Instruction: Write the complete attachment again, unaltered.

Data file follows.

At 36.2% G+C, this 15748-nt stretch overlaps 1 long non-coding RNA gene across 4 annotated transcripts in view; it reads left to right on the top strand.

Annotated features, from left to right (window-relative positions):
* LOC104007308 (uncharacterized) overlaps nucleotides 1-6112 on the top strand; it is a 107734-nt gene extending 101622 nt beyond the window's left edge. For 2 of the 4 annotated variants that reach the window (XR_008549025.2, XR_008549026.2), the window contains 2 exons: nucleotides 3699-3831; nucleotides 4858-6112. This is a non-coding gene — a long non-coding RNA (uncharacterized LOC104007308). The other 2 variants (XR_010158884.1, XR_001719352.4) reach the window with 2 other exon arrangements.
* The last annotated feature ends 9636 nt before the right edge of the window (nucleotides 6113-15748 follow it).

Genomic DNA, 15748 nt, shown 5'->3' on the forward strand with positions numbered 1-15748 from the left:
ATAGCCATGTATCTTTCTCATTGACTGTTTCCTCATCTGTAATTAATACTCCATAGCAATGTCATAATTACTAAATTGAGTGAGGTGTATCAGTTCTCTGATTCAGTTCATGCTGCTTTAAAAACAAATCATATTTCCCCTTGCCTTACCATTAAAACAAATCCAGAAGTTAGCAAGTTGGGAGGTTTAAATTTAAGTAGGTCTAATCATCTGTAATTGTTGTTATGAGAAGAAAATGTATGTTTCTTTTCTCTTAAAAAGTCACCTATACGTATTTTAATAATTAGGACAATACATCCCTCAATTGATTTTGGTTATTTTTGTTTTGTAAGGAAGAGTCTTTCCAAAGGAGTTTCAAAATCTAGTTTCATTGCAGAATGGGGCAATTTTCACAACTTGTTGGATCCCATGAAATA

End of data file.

At 36.2% G+C, this 15748-nt stretch overlaps 1 long non-coding RNA gene across 4 annotated transcripts in view; it reads left to right on the top strand.

Annotated features, from left to right (window-relative positions):
* LOC104007308 (uncharacterized) overlaps nucleotides 1-6112 on the top strand; it is a 107734-nt gene extending 101622 nt beyond the window's left edge. For 2 of the 4 annotated variants that reach the window (XR_008549025.2, XR_008549026.2), the window contains 2 exons: nucleotides 3699-3831; nucleotides 4858-6112. This is a non-coding gene — a long non-coding RNA (uncharacterized LOC104007308). The other 2 variants (XR_010158884.1, XR_001719352.4) reach the window with 2 other exon arrangements.
* The last annotated feature ends 9636 nt before the right edge of the window (nucleotides 6113-15748 follow it).

Genomic DNA, 15748 nt, shown 5'->3' on the forward strand with positions numbered 1-15748 from the left:
ATAGCCATGTATCTTTCTCATTGACTGTTTCCTCATCTGTAATTAATACTCCATAGCAATGTCATAATTACTAAATTGAGTGAGGTGTATCAGTTCTCTGATTCAGTTCATGCTGCTTTAAAAACAAATCATATTTCCCCTTGCCTTACCATTAAAACAAATCCAGAAGTTAGCAAGTTGGGAGGTTTAAATTTAAGTAGGTCTAATCATCTGTAATTGTTGTTATGAGAAGAAAATGTATGTTTCTTTTCTCTTAAAAAGTCACCTATACGTATTTTAATAATTAGGACAATACATCCCTCAATTGATTTTGGTTATTTTTGTTTTGTAAGGAAGAGTCTTTCCAAAGGAGTTTCAAAATCTAGTTTCATTGCAGAATGGGGCAATTTTCACAACTTGTTGGATCCCATGAAATA